AT&T will halt new signups for unlimited cellular data plans for the iPhone and 3G iPad starting 7 June 2010. Instead, the firm is offering two cheaper data plans that have usage limits, but also feature the cheapest overage fees in the United States.
AT&T also said its long-delayed tethering option will launch on the iPhone when iPhone OS 4 - now called iOS 4 - becomes available on 21 June 2010, paired with the more expensive of the two new data plans.
This news was clearly timed to break before Apple's announcement of the iPhone 4 and iOS 4 at Apple's Worldwide Developers Conference (WWDC). It also means that AT&T didn't want to be committed to offering unlimited service for the new iPhone 4.
This announcement would seem to increase the likelihood that Apple plans to announce a deal with Verizon Wireless, though that didn't happen at WWDC. For the last three years, Apple has seemingly required AT&T to offer unlimited plans in exchange for exclusivity for the iPhone and a technical standards limitation that made the 3G iPad an AT&T-only option for cellular data service. The fact that AT&T is changing the deal now would seem to indicate that Apple would prefer to deal with multiple U.S. carriers for future iPhone and iPad models rather than insist on unlimited data plans.
Unlimited No More -- The biggest news in AT&T's announcement is that unlimited data plans will no longer be available to new subscribers. Existing iPhone and 3G iPad subscribers can continue to use unlimited plans until they cancel or change their service plan.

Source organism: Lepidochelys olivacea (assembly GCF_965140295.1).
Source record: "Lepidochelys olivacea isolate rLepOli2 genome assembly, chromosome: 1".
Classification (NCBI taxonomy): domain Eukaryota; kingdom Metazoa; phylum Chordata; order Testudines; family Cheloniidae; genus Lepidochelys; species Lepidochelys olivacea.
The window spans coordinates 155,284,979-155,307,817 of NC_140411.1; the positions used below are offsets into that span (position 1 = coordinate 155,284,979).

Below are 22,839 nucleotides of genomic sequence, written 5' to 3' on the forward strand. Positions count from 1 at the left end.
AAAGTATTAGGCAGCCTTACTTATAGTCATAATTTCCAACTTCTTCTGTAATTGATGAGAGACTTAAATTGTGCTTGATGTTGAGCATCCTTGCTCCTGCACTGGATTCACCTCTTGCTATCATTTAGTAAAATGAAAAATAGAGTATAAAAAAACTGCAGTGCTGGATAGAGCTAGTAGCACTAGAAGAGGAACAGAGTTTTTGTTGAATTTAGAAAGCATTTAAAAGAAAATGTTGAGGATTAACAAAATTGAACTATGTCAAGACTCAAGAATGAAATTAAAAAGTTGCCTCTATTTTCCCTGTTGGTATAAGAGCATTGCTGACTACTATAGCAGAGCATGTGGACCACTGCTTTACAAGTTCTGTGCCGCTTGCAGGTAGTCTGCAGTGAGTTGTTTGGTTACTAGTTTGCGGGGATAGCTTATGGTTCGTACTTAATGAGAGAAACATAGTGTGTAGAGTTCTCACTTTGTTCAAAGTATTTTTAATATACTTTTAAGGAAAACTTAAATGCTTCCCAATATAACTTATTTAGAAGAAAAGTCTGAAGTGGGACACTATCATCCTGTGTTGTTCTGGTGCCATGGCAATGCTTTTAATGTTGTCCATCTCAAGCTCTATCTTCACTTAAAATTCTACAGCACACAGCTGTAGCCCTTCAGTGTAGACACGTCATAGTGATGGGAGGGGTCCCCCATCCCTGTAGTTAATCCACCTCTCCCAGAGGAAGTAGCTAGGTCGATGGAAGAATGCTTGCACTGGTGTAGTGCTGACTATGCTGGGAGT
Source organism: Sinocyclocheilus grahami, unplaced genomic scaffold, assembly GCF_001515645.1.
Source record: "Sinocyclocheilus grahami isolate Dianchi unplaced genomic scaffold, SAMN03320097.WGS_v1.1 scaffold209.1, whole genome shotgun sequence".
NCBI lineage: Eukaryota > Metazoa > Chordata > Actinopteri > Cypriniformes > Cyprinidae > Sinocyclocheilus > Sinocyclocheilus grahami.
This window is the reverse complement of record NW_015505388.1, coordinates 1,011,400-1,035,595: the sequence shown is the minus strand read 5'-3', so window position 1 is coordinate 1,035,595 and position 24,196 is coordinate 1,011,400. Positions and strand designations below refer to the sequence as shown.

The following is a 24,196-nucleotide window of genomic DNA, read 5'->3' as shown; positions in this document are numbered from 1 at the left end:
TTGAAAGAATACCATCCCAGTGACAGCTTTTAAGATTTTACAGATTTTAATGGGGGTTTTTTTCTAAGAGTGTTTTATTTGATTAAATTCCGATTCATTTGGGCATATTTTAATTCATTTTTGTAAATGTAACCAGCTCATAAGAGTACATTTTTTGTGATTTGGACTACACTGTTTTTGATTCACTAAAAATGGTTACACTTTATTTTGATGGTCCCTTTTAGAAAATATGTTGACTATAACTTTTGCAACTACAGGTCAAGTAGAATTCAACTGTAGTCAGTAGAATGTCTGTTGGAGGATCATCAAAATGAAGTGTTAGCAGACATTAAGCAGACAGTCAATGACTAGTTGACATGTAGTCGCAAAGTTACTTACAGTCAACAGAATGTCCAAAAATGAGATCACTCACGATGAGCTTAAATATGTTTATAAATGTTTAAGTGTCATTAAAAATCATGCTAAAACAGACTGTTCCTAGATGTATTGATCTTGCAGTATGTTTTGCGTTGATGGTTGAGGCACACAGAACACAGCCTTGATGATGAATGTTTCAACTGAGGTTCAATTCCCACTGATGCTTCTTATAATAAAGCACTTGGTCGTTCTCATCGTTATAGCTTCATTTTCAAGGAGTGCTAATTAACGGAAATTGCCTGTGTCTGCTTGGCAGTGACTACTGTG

The promise of unlimited data kick-started the iPhone revolution, but also created a host of problems for AT&T; its cellular network quickly bogged down, especially in heavy-adoption areas like New York City and San Francisco. AT&T is investing billions to handle the load, but the problems are clearly still weighing on the firm, which recently launched a pilot project in Manhattan's Times Square to test offloading data to a massive Wi-Fi hotzone.
AT&T launched the original 2G iPhone with a $20-per-month unlimited EDGE (2.5G) and text-messaging plan. For the iPhone 3G's launch in 2008, AT&T raised the fee to $30 per month, and started charging for even a basic text message plan.
The iPad was introduced in January 2010 with the promise that AT&T would offer an unlimited plan of the same ilk - in other words, not a "fair-use" plan, as some European carriers provide, with strict or hidden caps. AT&T offered two plans: $14.99 per month for 250 MB of data, and $29.99 per month for unlimited data.
As of 7 June 2010, AT&T will provide new iPhone customers with two choices: a 200 MB per month DataPlus plan for $15, and a 2 GB per month DataPro plan for $25. AT&T will warn you through text messages and email as you get close to the limits each month.
The 3G iPad, meanwhile, will have its $29.99 unlimited plan replaced with a $25 2 GB offering similar to DataPro. The 250 MB plan for $14.99 will remain available.
If you change your plan on an iPhone or other smartphone to the DataPlus or DataPro offering, or you currently have an auto-renewing unlimited plan on a 3G iPad and halt the renewal or switch to 250 MB, AT&T has confirmed that you will never be able to restart unlimited service. If you're exceeding 2 GB of 3G data usage regularly, you should make a point of keeping the old unlimited plan active.